In May, I asked a group of 42 elementary school teachers to complete a financial literacy questionnaire.When asked this question, "If you were given a list of 100 money-related words, how many do you think you would know?" exactly 50 per cent said they would know less than half of the words. I also asked the respondents "How often do you talk about money issues in your classroom?" While 12 of the 42 teachers responded that they talk about money at least once a week, 17 responded "hardly ever" and 13 said "maybe once a month." That means 71 per cent of the teachers in my survey don't generally talk about money to their students.

It's becoming clear to me that the answer to the question, "What are kids in grades 4 through six learning about money in B.C. schools?" is far from clear and certainly not universal. I can imagine that a small percentage of teachers with a personal interest in investing or entrepreneurship may bring a host of financial language to the PLOs, while those who are financially illiterate likely shy away from talking about money and do just enough to meet the requirements.

Who is responsible?
Unlike the commitment to financial literacy that the Ontario Ministry of Education has made by making personal financial education a mandatory part of the grade four through twelve curriculum (complete with teacher training), B.C. is leaving it up to individual teachers, many of whom are not financially literate themselves.

My hope is that by the time she finishes grade six, my daughter will be fluent in the basics of earning income, credit and debit, cash flow and investment. After all, she already has amassed quite a nest egg and if she makes smart money decisions now that will surely pay big dividends as she gets older. The sooner she is saving and investing her money, the longer she has for that money to grow. Raising fiscally responsible citizens is central to the economic future of Canada. Funny how our "underfunded" school system and "underpaid" teachers in B.C. don't seem to be striving to meet that goal, at least not that I can see from the PLOs that I've been reading.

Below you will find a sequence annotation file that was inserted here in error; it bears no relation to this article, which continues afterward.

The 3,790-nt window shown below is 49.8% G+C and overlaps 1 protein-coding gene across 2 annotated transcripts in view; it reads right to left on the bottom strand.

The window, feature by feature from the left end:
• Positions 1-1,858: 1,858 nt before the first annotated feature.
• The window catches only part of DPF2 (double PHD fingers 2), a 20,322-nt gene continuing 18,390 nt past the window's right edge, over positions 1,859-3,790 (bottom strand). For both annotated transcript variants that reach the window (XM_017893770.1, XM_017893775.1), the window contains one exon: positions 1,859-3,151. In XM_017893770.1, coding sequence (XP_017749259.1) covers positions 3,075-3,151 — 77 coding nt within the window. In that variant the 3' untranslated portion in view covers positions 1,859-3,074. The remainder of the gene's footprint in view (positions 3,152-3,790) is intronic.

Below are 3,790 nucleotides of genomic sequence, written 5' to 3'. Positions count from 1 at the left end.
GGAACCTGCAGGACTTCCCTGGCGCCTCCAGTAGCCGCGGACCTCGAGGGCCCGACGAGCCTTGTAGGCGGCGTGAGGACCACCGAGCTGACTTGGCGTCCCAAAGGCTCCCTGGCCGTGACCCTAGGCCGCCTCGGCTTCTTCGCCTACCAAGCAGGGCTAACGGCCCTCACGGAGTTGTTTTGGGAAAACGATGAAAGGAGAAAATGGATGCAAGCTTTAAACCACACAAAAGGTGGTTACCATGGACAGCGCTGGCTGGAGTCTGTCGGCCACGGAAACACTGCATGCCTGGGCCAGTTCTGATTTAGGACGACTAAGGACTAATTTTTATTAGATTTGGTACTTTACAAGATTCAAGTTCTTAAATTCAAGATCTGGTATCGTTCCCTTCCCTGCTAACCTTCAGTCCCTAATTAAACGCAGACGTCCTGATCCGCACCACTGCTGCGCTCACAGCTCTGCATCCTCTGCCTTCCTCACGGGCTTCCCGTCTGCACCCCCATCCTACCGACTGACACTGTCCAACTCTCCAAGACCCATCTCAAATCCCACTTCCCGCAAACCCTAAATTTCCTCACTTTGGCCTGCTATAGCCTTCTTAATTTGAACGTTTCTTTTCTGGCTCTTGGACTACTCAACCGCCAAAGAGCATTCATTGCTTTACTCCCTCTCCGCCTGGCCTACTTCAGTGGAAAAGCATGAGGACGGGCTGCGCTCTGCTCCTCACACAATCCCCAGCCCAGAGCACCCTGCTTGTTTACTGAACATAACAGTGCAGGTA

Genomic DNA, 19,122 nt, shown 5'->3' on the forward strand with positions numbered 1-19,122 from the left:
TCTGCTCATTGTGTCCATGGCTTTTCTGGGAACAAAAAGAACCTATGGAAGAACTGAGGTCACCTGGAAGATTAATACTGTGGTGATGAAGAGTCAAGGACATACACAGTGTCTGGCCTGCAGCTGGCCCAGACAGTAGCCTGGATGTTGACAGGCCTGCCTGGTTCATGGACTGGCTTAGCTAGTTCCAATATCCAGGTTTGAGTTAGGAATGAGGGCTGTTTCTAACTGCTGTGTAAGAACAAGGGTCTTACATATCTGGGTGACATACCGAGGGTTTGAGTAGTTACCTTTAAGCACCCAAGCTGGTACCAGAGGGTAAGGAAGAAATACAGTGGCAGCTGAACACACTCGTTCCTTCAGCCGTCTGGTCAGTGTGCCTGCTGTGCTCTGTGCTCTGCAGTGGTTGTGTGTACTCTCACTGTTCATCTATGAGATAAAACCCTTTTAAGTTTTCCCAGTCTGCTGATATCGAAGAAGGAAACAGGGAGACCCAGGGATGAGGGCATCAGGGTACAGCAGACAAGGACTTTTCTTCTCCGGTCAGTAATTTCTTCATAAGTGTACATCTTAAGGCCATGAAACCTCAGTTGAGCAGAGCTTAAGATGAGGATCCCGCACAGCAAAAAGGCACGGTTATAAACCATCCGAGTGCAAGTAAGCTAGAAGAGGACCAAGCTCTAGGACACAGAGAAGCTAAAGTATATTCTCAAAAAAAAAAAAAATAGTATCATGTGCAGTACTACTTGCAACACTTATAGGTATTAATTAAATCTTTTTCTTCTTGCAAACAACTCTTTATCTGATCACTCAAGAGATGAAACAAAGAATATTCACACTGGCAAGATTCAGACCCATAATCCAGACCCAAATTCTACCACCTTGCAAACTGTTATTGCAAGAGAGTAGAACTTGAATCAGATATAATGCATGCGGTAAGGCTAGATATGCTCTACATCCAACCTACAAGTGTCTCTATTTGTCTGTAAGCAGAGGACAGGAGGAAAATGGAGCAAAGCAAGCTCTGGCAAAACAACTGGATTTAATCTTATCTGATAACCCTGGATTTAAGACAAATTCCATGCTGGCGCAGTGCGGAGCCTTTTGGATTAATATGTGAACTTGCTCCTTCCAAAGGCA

By the way...there is still room in the Money & Me camp for ages 9-13 that I'm teaching next week in North Delta from 1:30-3:30 pm. Call 604-940-5550.


Copyright 2011. Laura Thomas. All Rights Reserved.
For reprint permission contact moneyme at telus dot net.

2 comments:

  1. Laura, I agree wholeheartedly with you. The schools can certainly do a much better job and it will serve us all well in the long run if our children are more adept at managing money. Stress levels, anxiety, family conflict are so often connected to financial problems. Wouldn't it be nice if we could do something that would reduce that source of mental anguish and free up that mental energy to do something else?? Imagine the possibilities. I will help you any way I can.

    ReplyDelete
  2. Doug, you know I'm going to take you up on that offer!

    ReplyDelete